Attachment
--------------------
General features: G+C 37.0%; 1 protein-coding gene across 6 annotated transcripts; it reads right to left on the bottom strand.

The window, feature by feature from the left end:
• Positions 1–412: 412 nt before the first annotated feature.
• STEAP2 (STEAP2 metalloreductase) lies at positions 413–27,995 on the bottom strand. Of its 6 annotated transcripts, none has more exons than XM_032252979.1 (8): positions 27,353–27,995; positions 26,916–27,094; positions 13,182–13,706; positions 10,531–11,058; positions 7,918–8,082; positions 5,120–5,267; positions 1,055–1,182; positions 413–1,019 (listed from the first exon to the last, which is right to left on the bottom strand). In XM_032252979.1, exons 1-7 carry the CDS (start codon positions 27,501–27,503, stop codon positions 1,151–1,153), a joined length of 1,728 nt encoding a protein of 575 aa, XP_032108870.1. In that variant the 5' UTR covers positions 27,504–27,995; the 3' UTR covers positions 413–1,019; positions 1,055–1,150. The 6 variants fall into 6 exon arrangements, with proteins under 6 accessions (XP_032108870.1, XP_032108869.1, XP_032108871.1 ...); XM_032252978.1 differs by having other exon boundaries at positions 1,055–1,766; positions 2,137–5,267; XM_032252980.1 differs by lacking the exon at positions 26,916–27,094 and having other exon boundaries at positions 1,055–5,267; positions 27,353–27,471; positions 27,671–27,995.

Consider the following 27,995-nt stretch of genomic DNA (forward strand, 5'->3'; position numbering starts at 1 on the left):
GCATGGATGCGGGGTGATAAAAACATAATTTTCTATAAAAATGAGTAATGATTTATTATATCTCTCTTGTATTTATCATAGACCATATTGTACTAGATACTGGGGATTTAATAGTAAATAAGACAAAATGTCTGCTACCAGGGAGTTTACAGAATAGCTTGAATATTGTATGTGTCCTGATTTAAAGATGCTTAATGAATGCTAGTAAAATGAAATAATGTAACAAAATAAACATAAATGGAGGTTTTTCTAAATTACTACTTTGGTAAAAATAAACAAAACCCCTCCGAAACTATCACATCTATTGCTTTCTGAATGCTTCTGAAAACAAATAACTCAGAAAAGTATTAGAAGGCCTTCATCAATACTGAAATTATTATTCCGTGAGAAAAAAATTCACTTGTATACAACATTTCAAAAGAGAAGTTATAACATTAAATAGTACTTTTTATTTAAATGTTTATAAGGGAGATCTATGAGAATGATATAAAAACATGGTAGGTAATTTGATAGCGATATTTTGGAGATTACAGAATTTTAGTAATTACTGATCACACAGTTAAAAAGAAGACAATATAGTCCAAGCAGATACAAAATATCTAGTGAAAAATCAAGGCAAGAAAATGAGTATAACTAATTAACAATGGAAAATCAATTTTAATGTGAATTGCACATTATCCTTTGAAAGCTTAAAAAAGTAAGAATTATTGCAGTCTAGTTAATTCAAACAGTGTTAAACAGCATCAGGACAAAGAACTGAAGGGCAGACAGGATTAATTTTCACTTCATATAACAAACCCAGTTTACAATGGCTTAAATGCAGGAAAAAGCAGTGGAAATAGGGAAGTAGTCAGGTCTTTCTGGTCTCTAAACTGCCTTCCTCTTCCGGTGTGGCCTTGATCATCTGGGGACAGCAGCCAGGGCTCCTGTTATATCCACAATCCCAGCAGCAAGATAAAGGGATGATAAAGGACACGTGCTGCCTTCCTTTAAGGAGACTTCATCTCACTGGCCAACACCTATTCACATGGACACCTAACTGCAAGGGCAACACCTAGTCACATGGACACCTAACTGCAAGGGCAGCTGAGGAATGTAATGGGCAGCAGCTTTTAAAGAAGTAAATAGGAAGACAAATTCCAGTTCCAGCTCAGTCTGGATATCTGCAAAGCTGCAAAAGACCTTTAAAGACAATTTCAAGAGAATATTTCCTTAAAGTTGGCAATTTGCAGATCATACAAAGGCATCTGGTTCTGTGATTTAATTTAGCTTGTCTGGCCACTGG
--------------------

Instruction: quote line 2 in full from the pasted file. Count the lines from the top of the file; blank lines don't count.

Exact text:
The window, feature by feature from the left end: